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Microscopic Motion Picture Camera - 1925
Building the Lapse-Time Camera in 1912 allowed Pillsbury to become intimately familiar with the lives of flowers in ways which no one previously had understood.  Showing films of flowers opening up to the sun each the morning as the blossom completed the steps with allowed its kind to continue, made him feel for them as he would for any other living thing.  Over the next years he told their stories to audiences around the world.  It was at this time people, beginning in California, started the movement to protect the wild flowers. 

Pillsbury was a highly trained engineer but he was also a highly sensitive man, kind and compassionate to those he saw in need.  His youngest son, who had been named for him, Dr. Arthur F. Pillsbury, would later say he was the kindest, gentlest, hardest working man he had ever met.  With this he also possessed a lively sense of humor, delighting in surprising people on occasion.  He was also honest, with himself and others, believing the truth in all things was essential to the progress of humanity. These attributes and his strong inclination to think for himself and see what was possible where it was still invisible to others, resulted in the extension of his work with flowers into the smaller, and smaller world of the microscopic. 

Using funds drawn from his highly successful commercial operation in Yosemite he funded, designed, and built the camera.  Here is the section from his book, Picturing Miracles of Plant and Animal Life which matter of factly reports what how this took place.  

From:  Picturing Miracles of Plant and Animal Life

"My first attempts to solve these mysteries were crude.  I bought a binocular microscope of low power, thinking the camera lens could look into one eye piece while my eye at the other watched what was going on.  This gave me up to twenty times magnification, not nearly enough except for small flowers, which I could photograph direct in the camera by similar methods. 

  Dr. Harper Goodspeed, of the Botony Department of the University of California, was in Yosemite at the time.  He became very much interested in I was doing and told me if I could work at the University that fall he could arrange for my use of a laboratory and all equipment he had.  This I did and worked six weeks with his help, the first week with no results.  I could not get my picture sharp.  I stopped taking pictures and commenced experimenting with many sorts of combinations of lenses and methods, trying to get an image of a grain of pollen about a third of an inch in diameter in the camera, which meant a magnification of about two hundred and fifty diameters.  If I got the top of the grain sharp, the center and bottom would be out of focus and if the middle plane were shart the top and bottom would be out.  After many trials I could that by using a low power lens I could get a small image perfectly sharp.  I focused on a piece of ground glass in place of the eye piece, then with a second microscope I was enabled to magnify that sharp image as much as I desired.  I could that if I picked the image up from the ground glass, the result was granular, but that   I could remove the ground glass, the result was granular, but that I could remove the ground glass and pick it up out of the air. That gave me the desired size of the object on the film and sharp in all its planes.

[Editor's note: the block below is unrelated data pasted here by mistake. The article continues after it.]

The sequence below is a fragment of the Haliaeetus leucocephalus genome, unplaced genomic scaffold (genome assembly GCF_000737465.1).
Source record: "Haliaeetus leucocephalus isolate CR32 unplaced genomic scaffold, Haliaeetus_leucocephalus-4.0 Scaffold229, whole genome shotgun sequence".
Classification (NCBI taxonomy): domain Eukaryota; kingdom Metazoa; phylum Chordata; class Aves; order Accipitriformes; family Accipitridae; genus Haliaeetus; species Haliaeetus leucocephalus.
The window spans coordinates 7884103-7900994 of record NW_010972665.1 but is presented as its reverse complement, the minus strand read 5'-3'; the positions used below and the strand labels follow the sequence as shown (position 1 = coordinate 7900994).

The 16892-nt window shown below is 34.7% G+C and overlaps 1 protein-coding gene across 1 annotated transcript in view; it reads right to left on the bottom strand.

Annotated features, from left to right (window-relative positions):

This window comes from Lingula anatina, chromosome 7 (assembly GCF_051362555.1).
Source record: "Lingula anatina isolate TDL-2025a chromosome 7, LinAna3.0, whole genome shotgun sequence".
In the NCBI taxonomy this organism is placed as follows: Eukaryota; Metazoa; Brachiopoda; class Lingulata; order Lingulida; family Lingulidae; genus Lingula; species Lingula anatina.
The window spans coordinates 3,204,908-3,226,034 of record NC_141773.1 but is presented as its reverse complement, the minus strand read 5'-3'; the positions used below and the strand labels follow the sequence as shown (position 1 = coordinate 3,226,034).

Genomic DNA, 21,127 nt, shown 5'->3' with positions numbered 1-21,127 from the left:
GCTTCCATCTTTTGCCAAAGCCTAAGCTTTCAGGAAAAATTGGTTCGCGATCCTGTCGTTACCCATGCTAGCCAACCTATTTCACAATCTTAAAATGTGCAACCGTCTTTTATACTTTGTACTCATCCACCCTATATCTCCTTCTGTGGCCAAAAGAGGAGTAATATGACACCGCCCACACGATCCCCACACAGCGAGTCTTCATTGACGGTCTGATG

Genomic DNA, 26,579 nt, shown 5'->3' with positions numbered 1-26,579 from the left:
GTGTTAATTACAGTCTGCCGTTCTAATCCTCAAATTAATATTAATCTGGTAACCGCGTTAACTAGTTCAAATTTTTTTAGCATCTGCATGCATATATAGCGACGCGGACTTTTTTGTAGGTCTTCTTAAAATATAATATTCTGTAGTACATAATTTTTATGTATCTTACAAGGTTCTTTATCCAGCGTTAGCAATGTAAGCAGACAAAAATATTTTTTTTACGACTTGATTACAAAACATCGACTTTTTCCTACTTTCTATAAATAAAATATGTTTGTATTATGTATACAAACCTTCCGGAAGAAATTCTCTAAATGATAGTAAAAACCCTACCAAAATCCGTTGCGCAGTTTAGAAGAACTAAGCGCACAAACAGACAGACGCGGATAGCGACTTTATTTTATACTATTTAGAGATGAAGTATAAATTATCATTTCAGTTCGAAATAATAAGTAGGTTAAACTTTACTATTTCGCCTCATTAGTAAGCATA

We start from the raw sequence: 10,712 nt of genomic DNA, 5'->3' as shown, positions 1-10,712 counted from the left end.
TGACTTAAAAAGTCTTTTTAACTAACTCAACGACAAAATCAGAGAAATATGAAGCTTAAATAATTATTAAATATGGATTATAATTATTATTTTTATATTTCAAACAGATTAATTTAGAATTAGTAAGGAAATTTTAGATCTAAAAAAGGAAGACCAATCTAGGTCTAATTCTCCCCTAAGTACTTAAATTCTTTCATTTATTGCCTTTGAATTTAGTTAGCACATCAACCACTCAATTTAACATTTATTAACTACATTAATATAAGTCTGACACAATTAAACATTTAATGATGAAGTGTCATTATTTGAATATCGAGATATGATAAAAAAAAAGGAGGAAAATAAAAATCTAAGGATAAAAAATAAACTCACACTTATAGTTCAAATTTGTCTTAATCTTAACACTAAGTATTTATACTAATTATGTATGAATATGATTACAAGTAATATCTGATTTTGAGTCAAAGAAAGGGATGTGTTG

I made a wooden track with carriages sliding back and forth, fastening the camera at one end, the light at the other, then built carriages for each microscope; these were in perfect alignment from the light to the center of the film. The results were good, but not as perfect as I wanted. The student lenses were old and scratched and the condensers in poor shape and of an old style. 

I bought the best compound microscope I could find and a set of achromatic lenses, eye pieces and condensers, and then started to take pictures of sweet pea pollen germinating in a drop of sweetened water. This brought immediate results and some wonderful pictures. Each day I made a new view and finished them as fast as they were made. On the last day I had four or five hundred feet. All the instructors who could crowd into the little makeshift basement laboratory were there to see the results and I was very anxious to get their reactions. After the short showing was over, Dr. Setchel, whose opinion I was most anxious to get, turned to Dr. Holman and said: “What have we just seen, Doctor?” It rather startled him and he began talking about Brownic movements in protoplasm. They all had seen something for the first time and they wanted to think about it before expression an opinion, but were very sure there were unlimited possibilities for future work."   

The first until cost Pillsbury over $5,000.  He immediately used it in Yosemite that season and in the fall took it to Honolulu, where he was working on subtropical flowers.    

Pillsbury believed it was possible to understand the world and keep knowledge open to everyone. He also believed firmly this was the right path for humanity.   He called this the "Knowledge Commons."  Today we would say, Open Source.     

Seeing is believing.  The films he made, and showed, around the world and on every major campus in the United States, impacted a generation.    The only article which appeared at the time was published in Sunset Magazine in the April 1927 Issue.    

​Sunset Magazine Article - A Motion Picture Director of Microbes.
Cells in motion
Activity taking place with the cell
Microscopic cells of Spider Plant
Microscopic Threads
Microscopic surface of leaf